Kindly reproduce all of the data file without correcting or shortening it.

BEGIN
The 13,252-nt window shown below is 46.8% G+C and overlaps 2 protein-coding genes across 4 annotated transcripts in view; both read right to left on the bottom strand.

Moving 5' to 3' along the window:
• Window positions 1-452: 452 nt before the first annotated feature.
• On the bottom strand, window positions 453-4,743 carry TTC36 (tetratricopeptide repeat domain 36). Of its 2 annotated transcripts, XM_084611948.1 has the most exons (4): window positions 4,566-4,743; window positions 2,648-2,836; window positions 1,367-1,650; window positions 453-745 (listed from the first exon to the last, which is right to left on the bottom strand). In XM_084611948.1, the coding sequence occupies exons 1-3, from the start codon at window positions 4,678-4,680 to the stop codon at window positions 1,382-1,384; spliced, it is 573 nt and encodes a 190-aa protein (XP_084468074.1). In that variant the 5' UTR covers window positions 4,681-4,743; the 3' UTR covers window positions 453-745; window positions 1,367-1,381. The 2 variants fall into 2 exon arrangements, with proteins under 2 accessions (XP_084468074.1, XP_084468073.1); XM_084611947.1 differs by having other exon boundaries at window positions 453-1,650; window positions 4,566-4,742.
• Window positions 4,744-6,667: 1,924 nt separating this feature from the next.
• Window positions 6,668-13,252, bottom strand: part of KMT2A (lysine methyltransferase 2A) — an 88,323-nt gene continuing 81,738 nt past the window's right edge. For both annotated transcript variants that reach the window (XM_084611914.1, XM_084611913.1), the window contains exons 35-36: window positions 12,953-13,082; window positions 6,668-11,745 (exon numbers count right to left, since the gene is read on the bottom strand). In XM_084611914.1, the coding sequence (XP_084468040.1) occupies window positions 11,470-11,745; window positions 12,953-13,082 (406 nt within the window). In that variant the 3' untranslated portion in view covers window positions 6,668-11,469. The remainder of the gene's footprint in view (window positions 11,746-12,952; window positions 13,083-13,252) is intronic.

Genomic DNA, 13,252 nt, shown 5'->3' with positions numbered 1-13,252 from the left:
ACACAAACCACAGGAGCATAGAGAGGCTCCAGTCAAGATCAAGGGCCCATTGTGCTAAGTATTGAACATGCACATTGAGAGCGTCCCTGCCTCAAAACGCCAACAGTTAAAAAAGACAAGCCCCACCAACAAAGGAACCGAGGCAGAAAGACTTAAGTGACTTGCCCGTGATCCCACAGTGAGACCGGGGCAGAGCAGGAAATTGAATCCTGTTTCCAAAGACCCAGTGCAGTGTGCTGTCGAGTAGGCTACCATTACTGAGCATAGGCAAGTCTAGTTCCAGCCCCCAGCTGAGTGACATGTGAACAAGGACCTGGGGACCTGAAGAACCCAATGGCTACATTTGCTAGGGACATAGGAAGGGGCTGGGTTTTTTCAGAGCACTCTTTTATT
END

The 13,252-nt window shown below is 46.8% G+C and overlaps 2 protein-coding genes across 4 annotated transcripts in view; both read right to left on the bottom strand.

Moving 5' to 3' along the window:
• Window positions 1-452: 452 nt before the first annotated feature.
• On the bottom strand, window positions 453-4,743 carry TTC36 (tetratricopeptide repeat domain 36). Of its 2 annotated transcripts, XM_084611948.1 has the most exons (4): window positions 4,566-4,743; window positions 2,648-2,836; window positions 1,367-1,650; window positions 453-745 (listed from the first exon to the last, which is right to left on the bottom strand). In XM_084611948.1, the coding sequence occupies exons 1-3, from the start codon at window positions 4,678-4,680 to the stop codon at window positions 1,382-1,384; spliced, it is 573 nt and encodes a 190-aa protein (XP_084468074.1). In that variant the 5' UTR covers window positions 4,681-4,743; the 3' UTR covers window positions 453-745; window positions 1,367-1,381. The 2 variants fall into 2 exon arrangements, with proteins under 2 accessions (XP_084468074.1, XP_084468073.1); XM_084611947.1 differs by having other exon boundaries at window positions 453-1,650; window positions 4,566-4,742.
• Window positions 4,744-6,667: 1,924 nt separating this feature from the next.
• Window positions 6,668-13,252, bottom strand: part of KMT2A (lysine methyltransferase 2A) — an 88,323-nt gene continuing 81,738 nt past the window's right edge. For both annotated transcript variants that reach the window (XM_084611914.1, XM_084611913.1), the window contains exons 35-36: window positions 12,953-13,082; window positions 6,668-11,745 (exon numbers count right to left, since the gene is read on the bottom strand). In XM_084611914.1, the coding sequence (XP_084468040.1) occupies window positions 11,470-11,745; window positions 12,953-13,082 (406 nt within the window). In that variant the 3' untranslated portion in view covers window positions 6,668-11,469. The remainder of the gene's footprint in view (window positions 11,746-12,952; window positions 13,083-13,252) is intronic.

Genomic DNA, 13,252 nt, shown 5'->3' with positions numbered 1-13,252 from the left:
ACACAAACCACAGGAGCATAGAGAGGCTCCAGTCAAGATCAAGGGCCCATTGTGCTAAGTATTGAACATGCACATTGAGAGCGTCCCTGCCTCAAAACGCCAACAGTTAAAAAAGACAAGCCCCACCAACAAAGGAACCGAGGCAGAAAGACTTAAGTGACTTGCCCGTGATCCCACAGTGAGACCGGGGCAGAGCAGGAAATTGAATCCTGTTTCCAAAGACCCAGTGCAGTGTGCTGTCGAGTAGGCTACCATTACTGAGCATAGGCAAGTCTAGTTCCAGCCCCCAGCTGAGTGACATGTGAACAAGGACCTGGGGACCTGAAGAACCCAATGGCTACATTTGCTAGGGACATAGGAAGGGGCTGGGTTTTTTCAGAGCACTCTTTTATT